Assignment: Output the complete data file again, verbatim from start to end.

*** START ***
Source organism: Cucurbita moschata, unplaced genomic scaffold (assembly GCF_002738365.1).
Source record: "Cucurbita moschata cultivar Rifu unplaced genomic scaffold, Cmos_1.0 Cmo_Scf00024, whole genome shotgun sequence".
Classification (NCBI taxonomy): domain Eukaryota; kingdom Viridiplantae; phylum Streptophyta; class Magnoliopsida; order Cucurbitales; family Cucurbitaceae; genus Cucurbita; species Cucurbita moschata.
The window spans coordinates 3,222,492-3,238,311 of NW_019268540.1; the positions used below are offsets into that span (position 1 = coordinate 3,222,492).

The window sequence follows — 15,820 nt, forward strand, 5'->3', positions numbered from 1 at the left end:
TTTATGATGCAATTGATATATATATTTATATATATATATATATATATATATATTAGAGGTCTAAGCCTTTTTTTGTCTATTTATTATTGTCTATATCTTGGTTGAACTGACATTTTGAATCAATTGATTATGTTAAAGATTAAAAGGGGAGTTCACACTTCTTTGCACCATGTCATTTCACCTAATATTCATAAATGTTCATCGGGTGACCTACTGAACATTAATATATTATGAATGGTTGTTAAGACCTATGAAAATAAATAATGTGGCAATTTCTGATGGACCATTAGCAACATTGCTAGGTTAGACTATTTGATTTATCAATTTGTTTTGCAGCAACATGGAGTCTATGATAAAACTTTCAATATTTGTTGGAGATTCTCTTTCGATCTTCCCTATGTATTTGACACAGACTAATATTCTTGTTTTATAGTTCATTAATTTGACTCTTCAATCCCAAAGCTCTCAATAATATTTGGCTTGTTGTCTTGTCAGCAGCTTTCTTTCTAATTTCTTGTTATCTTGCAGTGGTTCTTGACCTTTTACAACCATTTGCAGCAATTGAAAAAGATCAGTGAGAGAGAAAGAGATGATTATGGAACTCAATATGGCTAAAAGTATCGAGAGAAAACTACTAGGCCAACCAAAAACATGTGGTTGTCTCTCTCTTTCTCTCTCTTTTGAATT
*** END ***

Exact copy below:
Source organism: Cucurbita moschata, unplaced genomic scaffold (assembly GCF_002738365.1).
Source record: "Cucurbita moschata cultivar Rifu unplaced genomic scaffold, Cmos_1.0 Cmo_Scf00024, whole genome shotgun sequence".
Classification (NCBI taxonomy): domain Eukaryota; kingdom Viridiplantae; phylum Streptophyta; class Magnoliopsida; order Cucurbitales; family Cucurbitaceae; genus Cucurbita; species Cucurbita moschata.
The window spans coordinates 3,222,492-3,238,311 of NW_019268540.1; the positions used below are offsets into that span (position 1 = coordinate 3,222,492).

The window sequence follows — 15,820 nt, forward strand, 5'->3', positions numbered from 1 at the left end:
TTTATGATGCAATTGATATATATATTTATATATATATATATATATATATATATTAGAGGTCTAAGCCTTTTTTTGTCTATTTATTATTGTCTATATCTTGGTTGAACTGACATTTTGAATCAATTGATTATGTTAAAGATTAAAAGGGGAGTTCACACTTCTTTGCACCATGTCATTTCACCTAATATTCATAAATGTTCATCGGGTGACCTACTGAACATTAATATATTATGAATGGTTGTTAAGACCTATGAAAATAAATAATGTGGCAATTTCTGATGGACCATTAGCAACATTGCTAGGTTAGACTATTTGATTTATCAATTTGTTTTGCAGCAACATGGAGTCTATGATAAAACTTTCAATATTTGTTGGAGATTCTCTTTCGATCTTCCCTATGTATTTGACACAGACTAATATTCTTGTTTTATAGTTCATTAATTTGACTCTTCAATCCCAAAGCTCTCAATAATATTTGGCTTGTTGTCTTGTCAGCAGCTTTCTTTCTAATTTCTTGTTATCTTGCAGTGGTTCTTGACCTTTTACAACCATTTGCAGCAATTGAAAAAGATCAGTGAGAGAGAAAGAGATGATTATGGAACTCAATATGGCTAAAAGTATCGAGAGAAAACTACTAGGCCAACCAAAAACATGTGGTTGTCTCTCTCTTTCTCTCTCTTTTGAATT